For a single day, a line of compassion will form in the tangential meeting of closed lips: for a single day, people across the nation will have a brief glimpse of what it’s like to be unable to speak out for themselves. This day is called the Day of Silence, a day thats purpose is to bring attention to the oppression of members of the LGBTQIA [Lesbian, gay, bisexual, transgender, questioning, intersexual, and asexual] community.
Today is that day.
Organized at Kennedy by Club PRISM [People Respecting Individual's Sexual Mentality], Kennedy’s gay-straight alliance club, and FAB [Friends Against Bullying], PRISM sponsor of three years Colleen Kollasch explains the purpose of the Day of Silence.
“It is a day that is organized for the United States to recognize the silence that is faced by the LGBTQIA community. In recognition of the silence in [students] not being able to be themselves for fear of discrimination, bullying, harassment, that kind of thing,” she said.
“It’s to get as many people as we can to not talk for a day as a kind of symbolic gesture to those who feel like they are silenced on a daily basis for not being able to be themselves. So it’s just kind of a way to bring awareness to the situation.”
Founded in 1996, thousands of schools have participated in the anti-bullying/awareness movement. The Day of Silence works like this: Students will be taking a vow of silence, meaning that they can not utter a word all day—not to teachers, to classmates, or to friends. Students participating in Day of Silence can be identified by wearing a yellow slip of paper about the size of a note card on their clothes or can communicate their partaking by just handing the paper to other people. Even though the goal is for participants to be completely mute, they can still communicate via white board or notebook.
Senior officers of Club PRISM, which hosts about five regular members, Mindy Marvin, sr., and Devon Bruce, sr., explain the Day of Silence and the meaning of it to them.
“I think the quiet way of protesting is always more powerful than being loud because people are going to see you that you’re being silent, and your friends are going to want you to talk and then they’re going to hear the cause that you’re fighting for,” Marvin said.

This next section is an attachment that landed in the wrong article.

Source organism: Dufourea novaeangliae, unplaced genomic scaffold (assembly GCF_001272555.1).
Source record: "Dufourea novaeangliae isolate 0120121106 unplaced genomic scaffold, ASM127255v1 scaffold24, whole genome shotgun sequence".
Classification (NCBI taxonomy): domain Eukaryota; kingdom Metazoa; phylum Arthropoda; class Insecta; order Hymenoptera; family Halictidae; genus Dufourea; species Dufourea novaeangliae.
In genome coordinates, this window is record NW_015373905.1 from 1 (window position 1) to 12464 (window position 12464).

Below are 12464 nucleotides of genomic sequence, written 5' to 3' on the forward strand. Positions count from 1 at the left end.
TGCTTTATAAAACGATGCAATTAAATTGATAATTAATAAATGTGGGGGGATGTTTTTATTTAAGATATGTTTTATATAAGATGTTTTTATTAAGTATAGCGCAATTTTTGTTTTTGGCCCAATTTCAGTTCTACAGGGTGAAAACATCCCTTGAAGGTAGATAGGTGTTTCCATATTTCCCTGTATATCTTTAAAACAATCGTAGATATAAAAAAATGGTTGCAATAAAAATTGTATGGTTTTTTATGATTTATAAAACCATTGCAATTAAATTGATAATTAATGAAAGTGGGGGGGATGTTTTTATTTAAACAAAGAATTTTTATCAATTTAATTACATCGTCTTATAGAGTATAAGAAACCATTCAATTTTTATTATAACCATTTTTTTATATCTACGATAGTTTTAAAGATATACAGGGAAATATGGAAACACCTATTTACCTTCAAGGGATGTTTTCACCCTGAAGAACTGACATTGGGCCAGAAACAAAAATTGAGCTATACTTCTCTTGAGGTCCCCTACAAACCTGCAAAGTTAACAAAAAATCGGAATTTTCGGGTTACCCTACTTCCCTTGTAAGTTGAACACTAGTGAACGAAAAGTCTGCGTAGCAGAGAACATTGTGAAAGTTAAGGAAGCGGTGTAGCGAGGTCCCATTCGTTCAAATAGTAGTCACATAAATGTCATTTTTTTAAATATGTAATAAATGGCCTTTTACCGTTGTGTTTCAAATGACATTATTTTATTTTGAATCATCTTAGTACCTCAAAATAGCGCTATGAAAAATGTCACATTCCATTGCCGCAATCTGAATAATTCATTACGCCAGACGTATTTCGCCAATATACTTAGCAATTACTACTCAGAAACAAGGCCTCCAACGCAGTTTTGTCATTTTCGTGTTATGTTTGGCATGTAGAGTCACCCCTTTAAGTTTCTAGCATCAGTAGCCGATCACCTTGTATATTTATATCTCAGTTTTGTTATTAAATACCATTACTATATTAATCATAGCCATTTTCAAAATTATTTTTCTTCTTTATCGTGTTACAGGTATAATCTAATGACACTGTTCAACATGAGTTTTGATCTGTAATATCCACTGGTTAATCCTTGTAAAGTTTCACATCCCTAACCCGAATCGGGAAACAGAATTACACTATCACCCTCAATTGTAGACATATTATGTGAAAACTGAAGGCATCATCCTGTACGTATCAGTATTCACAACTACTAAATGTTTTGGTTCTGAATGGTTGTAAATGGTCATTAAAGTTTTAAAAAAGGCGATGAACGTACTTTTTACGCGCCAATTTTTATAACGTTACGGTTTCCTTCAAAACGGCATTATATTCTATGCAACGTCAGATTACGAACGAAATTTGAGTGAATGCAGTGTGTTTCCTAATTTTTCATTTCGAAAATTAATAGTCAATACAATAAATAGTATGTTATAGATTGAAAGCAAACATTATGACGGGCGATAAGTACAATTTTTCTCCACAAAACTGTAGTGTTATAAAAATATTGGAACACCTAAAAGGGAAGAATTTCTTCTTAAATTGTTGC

“It represents the silencing effect that bullying on the LGBTQ community which is people being to scared to come out,” Bruce explained.
Last year, PRISM printed out about 400 yellow cards to hand out, which they said ran out quickly. This year, they printed out 600. “I think this year is definitely bigger, just locally in this school,” Bruce said.
On the morning announcements April 19, Dr. Mary Wilcynski, principal, stood up alongside Marvin and Bruce as they went to tell the school about the Day of Silence, and strongly helped advocate their cause for them.
“I was just remembering the years before when I’ve seen people, like my group of friends, come up and try to tease their friends in to try to talk and I just think it’s rude when you’re fighting for such a serious cause, because there are people who have died over this before. And I just thought it was really sweet that Dr. W came up and put her arm around me. It was really great that she came up and just that she is really supportive about the cause,” Marvin said.
“It really made me proud that we actually have such just a supportive school,” Bruce said.
Both Marvin and Bruce said that their teachers were very supportive, though they have had problems with bullying and ignorance in school from other students.
“Whenever I talk to people about it [Club Prism], people are like—” Marvin dropped her voice in mock imitation, “‘Oh, you’re the president of the gay club?’ No, it’s not the gay club, it’s the gay-straight alliance.”
“We want to emphasize equality, not supremacy,” Bruce said.
On April 24-25, Club PRISM will have bake sales in the morning and during lunch to help support Club PRISM. On the 25, which is Kennedy’s ally day, the bake sale will also feature a poster where people can sign to be an ally.
A final word, before the silence. “I want to help students here kind of feel like they have a safe environment, that they can be themselves if they chose to. I also think it’s a human race issue that every should be treated equally regardless of their sexual orientation. And if we can provide that to them, that is fantastic,” Kollasch said.
Story by Bailey Zaputil
Interview with Kollasch by Steph Mercer